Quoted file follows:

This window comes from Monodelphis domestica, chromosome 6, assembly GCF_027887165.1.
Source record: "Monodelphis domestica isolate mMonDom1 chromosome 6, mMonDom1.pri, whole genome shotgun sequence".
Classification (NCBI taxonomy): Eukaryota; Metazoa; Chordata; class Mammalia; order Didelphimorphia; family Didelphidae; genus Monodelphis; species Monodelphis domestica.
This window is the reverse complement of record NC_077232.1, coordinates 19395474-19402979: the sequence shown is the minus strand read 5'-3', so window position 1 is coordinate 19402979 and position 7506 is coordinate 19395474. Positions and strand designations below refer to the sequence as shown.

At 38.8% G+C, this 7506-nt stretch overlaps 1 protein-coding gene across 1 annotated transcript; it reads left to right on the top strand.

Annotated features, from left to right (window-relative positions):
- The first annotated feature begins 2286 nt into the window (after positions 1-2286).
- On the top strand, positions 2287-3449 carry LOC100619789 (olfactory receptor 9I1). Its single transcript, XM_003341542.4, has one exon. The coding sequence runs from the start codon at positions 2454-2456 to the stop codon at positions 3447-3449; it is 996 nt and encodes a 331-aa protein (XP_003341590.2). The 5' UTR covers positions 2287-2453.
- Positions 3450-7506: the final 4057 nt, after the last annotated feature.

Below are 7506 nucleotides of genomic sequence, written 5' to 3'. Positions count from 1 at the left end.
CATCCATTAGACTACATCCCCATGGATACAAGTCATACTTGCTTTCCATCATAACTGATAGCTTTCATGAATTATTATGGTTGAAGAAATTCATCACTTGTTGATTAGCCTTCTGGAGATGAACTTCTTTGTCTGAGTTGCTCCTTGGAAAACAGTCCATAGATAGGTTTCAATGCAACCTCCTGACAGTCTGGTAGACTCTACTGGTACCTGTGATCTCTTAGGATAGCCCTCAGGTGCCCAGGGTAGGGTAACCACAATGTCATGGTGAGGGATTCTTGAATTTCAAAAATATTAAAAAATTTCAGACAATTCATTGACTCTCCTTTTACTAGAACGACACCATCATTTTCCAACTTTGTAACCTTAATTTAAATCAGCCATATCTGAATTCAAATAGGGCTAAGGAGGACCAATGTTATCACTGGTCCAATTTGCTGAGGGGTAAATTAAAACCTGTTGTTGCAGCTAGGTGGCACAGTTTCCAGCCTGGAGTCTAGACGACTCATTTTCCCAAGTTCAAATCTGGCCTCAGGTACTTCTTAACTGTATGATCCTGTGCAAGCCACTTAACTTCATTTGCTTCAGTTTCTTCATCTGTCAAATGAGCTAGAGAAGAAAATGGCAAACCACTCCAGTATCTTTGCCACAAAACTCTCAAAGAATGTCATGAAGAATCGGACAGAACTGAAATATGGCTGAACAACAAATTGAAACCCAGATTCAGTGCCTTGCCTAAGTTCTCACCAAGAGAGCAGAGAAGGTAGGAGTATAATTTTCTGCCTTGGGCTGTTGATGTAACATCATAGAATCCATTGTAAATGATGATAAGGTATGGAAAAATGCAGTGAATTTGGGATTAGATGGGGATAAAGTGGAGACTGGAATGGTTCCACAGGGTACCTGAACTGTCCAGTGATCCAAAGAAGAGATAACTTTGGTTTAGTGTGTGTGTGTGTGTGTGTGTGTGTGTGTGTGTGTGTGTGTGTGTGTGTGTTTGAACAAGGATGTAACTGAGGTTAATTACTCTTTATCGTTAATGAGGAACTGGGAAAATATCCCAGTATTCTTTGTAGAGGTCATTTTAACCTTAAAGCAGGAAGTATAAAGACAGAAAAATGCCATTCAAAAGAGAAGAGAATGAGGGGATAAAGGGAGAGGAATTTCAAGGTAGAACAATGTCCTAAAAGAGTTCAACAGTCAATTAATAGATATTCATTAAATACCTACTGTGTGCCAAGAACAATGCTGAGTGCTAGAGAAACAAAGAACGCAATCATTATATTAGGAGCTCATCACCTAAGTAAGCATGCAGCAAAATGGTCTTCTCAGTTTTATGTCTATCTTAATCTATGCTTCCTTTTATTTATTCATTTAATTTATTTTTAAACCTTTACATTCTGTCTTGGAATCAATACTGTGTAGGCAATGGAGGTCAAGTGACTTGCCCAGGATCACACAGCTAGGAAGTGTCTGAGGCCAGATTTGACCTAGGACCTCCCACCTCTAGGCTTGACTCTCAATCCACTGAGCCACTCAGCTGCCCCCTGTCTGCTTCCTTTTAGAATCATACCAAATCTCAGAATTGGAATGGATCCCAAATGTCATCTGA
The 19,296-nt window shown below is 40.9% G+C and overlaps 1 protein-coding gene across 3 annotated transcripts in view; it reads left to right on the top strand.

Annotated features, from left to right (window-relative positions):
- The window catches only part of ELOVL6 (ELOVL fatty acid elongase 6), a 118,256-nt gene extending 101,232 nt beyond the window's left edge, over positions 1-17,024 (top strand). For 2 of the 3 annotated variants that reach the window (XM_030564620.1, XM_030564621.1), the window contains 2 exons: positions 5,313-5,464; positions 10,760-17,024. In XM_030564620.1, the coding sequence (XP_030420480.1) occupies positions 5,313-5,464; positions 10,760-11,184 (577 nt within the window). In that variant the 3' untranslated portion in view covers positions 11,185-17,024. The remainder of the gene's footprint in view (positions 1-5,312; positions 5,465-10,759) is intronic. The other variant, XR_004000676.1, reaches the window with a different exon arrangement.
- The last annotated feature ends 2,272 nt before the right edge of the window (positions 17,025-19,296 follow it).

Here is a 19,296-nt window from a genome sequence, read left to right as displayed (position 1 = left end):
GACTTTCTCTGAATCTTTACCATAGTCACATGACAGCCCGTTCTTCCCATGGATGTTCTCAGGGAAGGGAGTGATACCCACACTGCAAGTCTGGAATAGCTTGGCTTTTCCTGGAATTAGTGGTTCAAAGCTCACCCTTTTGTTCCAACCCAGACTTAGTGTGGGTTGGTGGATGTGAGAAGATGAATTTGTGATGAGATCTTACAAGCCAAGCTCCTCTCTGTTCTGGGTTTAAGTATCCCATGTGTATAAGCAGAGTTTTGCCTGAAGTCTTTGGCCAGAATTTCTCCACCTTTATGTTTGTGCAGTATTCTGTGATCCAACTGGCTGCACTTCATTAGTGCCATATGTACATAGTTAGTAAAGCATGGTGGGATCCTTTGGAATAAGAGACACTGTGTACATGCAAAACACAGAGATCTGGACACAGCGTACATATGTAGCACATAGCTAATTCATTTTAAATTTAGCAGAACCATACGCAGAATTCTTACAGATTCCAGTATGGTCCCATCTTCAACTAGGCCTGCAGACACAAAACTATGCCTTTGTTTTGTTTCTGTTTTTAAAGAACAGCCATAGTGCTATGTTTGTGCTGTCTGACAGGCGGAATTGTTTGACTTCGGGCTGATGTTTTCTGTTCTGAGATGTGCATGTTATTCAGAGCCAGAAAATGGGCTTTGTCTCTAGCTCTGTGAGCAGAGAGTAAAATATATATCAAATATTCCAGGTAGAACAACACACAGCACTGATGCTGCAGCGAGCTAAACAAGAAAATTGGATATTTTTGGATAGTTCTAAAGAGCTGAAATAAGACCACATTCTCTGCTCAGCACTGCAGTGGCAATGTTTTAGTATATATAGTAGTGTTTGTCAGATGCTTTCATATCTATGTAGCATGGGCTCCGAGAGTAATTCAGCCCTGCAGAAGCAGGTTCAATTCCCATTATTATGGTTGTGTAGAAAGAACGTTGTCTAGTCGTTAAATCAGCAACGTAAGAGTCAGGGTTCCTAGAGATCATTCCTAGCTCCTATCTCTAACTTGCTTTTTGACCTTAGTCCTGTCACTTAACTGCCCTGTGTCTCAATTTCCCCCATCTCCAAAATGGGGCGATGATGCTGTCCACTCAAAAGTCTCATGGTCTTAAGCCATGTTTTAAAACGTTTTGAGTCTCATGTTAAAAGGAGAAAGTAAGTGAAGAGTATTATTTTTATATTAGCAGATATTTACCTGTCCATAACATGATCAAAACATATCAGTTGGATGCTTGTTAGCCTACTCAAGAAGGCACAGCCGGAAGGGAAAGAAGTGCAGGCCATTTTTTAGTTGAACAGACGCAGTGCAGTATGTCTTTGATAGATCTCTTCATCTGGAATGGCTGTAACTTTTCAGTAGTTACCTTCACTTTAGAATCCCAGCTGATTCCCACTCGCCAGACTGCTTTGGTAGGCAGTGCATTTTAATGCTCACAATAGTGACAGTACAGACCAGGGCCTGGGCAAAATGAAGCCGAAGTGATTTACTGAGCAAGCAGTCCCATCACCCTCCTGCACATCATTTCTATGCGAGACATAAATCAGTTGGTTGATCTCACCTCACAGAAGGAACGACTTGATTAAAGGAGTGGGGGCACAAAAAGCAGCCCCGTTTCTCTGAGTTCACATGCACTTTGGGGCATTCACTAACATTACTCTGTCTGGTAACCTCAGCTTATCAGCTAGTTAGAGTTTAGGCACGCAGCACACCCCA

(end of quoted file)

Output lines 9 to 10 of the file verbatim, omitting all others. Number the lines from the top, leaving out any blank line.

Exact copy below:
- Positions 3450-7506: the final 4057 nt, after the last annotated feature.

Below are 7506 nucleotides of genomic sequence, written 5' to 3'. Positions count from 1 at the left end.